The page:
There has never been a better time for Mitsubishi Australia, the Japanese company has enjoyed a yearlong period of consistent growth and plans to continue its success with new models such as the sub-compact Mitsubishi ASX starting from $25,990.
The Mitsubishi ASX (Active Smart Crossover) is aimed at buyers looking for something between a Mitsubishi Lancer Sportback and an Outlander. The idea is simple, as well as attracting new buyers it will limit current Mitsubishi customers defecting to a Nissan Dualis, Hyundai ix35 or Volkswagen Tiguan.
Initially it’s rather hard to tell the ASX apart from an Outlander. In fact as the photo below shows they are nearly identical from the front, minus a few minor details. This is a good thing as the Outlander’s styling has been well received. From the rear the ASX looks like a raised Lancer Sportback but with more elegance in its lines.
Based on the same platform as the Lancer & Outlander, the ASX is essentially just a smaller Outlander. It uses the same brakes, similar suspension, same 4WD system and many other features of the Outlander. So the question that instantly comes to mind is, will anyone still buy an Outlander?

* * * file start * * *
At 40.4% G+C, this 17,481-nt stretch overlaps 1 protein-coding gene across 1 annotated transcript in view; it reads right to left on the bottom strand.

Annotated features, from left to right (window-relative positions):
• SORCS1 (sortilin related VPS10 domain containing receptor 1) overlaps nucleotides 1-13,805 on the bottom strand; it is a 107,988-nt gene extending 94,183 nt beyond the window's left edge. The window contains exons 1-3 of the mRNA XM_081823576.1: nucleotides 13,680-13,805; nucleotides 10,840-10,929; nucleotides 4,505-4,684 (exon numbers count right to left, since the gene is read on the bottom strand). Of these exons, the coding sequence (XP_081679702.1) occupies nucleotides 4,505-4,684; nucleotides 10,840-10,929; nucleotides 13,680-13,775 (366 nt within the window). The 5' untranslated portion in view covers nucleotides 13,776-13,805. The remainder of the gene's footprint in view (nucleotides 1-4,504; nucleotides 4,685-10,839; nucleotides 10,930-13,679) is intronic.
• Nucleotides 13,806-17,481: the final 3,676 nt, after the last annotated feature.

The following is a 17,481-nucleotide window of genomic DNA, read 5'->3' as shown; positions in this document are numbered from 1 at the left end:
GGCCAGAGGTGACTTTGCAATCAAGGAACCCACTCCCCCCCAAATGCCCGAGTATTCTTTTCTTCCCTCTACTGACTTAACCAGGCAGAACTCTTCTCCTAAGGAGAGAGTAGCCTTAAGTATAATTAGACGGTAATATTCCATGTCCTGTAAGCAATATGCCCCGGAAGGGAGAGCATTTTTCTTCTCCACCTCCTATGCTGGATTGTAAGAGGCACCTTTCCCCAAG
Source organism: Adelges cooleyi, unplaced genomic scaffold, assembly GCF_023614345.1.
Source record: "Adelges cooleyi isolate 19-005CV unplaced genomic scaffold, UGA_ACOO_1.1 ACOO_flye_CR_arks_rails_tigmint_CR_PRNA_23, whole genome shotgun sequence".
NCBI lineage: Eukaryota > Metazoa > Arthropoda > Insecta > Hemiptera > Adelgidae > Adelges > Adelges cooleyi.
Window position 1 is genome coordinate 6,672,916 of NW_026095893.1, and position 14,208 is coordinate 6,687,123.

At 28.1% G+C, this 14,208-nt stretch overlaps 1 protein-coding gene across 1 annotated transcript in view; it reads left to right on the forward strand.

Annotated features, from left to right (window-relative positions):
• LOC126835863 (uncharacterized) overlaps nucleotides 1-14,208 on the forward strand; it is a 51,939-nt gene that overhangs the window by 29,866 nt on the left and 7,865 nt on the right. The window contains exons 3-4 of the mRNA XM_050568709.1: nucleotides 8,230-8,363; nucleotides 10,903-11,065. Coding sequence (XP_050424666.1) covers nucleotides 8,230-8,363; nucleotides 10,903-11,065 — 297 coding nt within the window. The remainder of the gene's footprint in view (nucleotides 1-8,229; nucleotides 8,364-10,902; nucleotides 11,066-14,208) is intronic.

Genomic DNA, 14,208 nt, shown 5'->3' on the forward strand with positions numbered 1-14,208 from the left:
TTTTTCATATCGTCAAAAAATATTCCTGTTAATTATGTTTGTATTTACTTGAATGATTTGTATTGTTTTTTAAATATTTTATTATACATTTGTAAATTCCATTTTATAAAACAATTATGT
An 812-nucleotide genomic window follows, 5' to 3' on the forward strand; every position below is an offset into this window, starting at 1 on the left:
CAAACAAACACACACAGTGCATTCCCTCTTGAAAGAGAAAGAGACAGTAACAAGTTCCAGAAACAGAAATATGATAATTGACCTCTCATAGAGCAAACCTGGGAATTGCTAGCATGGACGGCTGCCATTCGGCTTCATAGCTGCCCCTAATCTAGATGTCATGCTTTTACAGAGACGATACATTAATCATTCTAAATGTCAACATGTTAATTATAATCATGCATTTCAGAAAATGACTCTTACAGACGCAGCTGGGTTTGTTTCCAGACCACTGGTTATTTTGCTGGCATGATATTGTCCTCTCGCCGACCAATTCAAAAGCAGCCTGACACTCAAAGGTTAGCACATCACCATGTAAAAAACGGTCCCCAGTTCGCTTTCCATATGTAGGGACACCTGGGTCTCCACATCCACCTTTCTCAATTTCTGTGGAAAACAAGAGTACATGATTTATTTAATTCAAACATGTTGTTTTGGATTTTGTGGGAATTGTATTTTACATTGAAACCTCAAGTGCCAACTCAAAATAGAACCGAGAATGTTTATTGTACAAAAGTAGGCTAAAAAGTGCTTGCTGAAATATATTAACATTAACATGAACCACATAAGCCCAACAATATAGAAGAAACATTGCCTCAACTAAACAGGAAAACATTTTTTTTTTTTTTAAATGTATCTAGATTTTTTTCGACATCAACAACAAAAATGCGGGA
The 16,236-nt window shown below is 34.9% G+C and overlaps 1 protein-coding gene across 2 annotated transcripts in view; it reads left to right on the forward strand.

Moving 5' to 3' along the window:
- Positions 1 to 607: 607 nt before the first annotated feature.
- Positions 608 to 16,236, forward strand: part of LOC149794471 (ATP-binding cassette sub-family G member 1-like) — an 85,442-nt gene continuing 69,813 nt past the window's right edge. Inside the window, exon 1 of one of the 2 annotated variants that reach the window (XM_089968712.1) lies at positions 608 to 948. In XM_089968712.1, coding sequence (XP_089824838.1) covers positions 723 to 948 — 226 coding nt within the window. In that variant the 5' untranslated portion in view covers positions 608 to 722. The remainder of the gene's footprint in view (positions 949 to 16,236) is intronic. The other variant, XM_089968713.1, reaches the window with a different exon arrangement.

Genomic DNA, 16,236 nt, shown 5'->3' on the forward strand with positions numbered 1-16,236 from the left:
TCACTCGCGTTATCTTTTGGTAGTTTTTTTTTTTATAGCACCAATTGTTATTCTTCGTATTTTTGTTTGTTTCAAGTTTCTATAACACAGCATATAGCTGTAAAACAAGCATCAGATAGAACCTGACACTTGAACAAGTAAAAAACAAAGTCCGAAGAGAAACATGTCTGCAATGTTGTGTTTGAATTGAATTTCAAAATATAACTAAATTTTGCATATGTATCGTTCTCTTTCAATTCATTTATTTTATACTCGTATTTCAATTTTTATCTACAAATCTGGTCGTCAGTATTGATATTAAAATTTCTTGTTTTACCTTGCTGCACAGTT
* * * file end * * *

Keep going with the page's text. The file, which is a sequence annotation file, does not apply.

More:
Unless you need seven-seats or that little bit more room, ASX is the ideal vehicle for anyone looking for a small compact SUV. It’s available with either a 1.8-litre turbo diesel engine which manages 110kW (@ 4000 rpm) 300Nm of torque (@ 2000rpm) or a 2.0-litre petrol engine (same as the one currently found in the Lancer) which generates 110 kW (@ 6000 rpm) and 197 Nm of torque (@ 4200 rpm).
The highlight of the package is by and large the 1.8-litre diesel, which is coincidentally the first ever diesel engine in an Australian delivered Mitsubishi passenger car. More on that later.
To celebrate the launch of the ASX, Mitsubishi invited a group of automotive journalists to the Sunshine Coast in QLD. The drive program involved a trip from Brisbane airport through town, on the highway and through a series of dirt roads before ending up at Quay West Resort in Noosa. Around town it’s rather hard to fault the ASX, it behaves just like a Lancer would, sits flat and corners accordingly. It’s an easy drive which ever way you look at it.
Around the twisty bends of Mount Mee the petrol 2WD variant struggles with torque-steer and a very flat feel to the steering, but it’s unlikely any real buyer will ever push hard enough to notice. Nonetheless, if you do want to have a bit more fun, get yourself behind an AWD diesel ASX mated to a six-speed manual transmission and it instantly becomes a completely different beast.